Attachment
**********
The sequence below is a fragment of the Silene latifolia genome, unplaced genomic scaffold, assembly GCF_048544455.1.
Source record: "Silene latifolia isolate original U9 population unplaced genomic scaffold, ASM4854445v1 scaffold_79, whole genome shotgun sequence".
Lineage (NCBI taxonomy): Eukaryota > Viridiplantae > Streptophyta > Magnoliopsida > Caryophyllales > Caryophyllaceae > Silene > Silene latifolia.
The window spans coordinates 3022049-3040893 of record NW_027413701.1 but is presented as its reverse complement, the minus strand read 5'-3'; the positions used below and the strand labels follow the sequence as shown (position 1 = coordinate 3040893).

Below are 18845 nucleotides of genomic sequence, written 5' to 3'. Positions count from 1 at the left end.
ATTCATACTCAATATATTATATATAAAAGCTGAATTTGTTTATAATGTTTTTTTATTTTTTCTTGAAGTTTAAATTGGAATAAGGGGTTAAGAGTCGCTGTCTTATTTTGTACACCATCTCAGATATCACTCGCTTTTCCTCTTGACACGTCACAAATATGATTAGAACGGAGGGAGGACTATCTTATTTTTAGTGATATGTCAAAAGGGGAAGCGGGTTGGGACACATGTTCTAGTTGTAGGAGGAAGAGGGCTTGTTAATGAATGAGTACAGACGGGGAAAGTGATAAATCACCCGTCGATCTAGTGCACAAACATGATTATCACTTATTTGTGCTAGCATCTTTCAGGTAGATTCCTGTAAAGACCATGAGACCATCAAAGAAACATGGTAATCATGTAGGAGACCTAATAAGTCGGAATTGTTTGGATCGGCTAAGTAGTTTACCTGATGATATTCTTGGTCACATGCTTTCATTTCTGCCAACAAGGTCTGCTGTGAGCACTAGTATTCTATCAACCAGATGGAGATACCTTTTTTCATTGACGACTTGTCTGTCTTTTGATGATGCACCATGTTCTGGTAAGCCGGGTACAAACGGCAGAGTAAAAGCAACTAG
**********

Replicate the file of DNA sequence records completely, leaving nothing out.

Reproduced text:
The sequence below is a fragment of the Silene latifolia genome, unplaced genomic scaffold, assembly GCF_048544455.1.
Source record: "Silene latifolia isolate original U9 population unplaced genomic scaffold, ASM4854445v1 scaffold_79, whole genome shotgun sequence".
Lineage (NCBI taxonomy): Eukaryota > Viridiplantae > Streptophyta > Magnoliopsida > Caryophyllales > Caryophyllaceae > Silene > Silene latifolia.
The window spans coordinates 3022049-3040893 of record NW_027413701.1 but is presented as its reverse complement, the minus strand read 5'-3'; the positions used below and the strand labels follow the sequence as shown (position 1 = coordinate 3040893).

Below are 18845 nucleotides of genomic sequence, written 5' to 3'. Positions count from 1 at the left end.
ATTCATACTCAATATATTATATATAAAAGCTGAATTTGTTTATAATGTTTTTTTATTTTTTCTTGAAGTTTAAATTGGAATAAGGGGTTAAGAGTCGCTGTCTTATTTTGTACACCATCTCAGATATCACTCGCTTTTCCTCTTGACACGTCACAAATATGATTAGAACGGAGGGAGGACTATCTTATTTTTAGTGATATGTCAAAAGGGGAAGCGGGTTGGGACACATGTTCTAGTTGTAGGAGGAAGAGGGCTTGTTAATGAATGAGTACAGACGGGGAAAGTGATAAATCACCCGTCGATCTAGTGCACAAACATGATTATCACTTATTTGTGCTAGCATCTTTCAGGTAGATTCCTGTAAAGACCATGAGACCATCAAAGAAACATGGTAATCATGTAGGAGACCTAATAAGTCGGAATTGTTTGGATCGGCTAAGTAGTTTACCTGATGATATTCTTGGTCACATGCTTTCATTTCTGCCAACAAGGTCTGCTGTGAGCACTAGTATTCTATCAACCAGATGGAGATACCTTTTTTCATTGACGACTTGTCTGTCTTTTGATGATGCACCATGTTCTGGTAAGCCGGGTACAAACGGCAGAGTAAAAGCAACTAG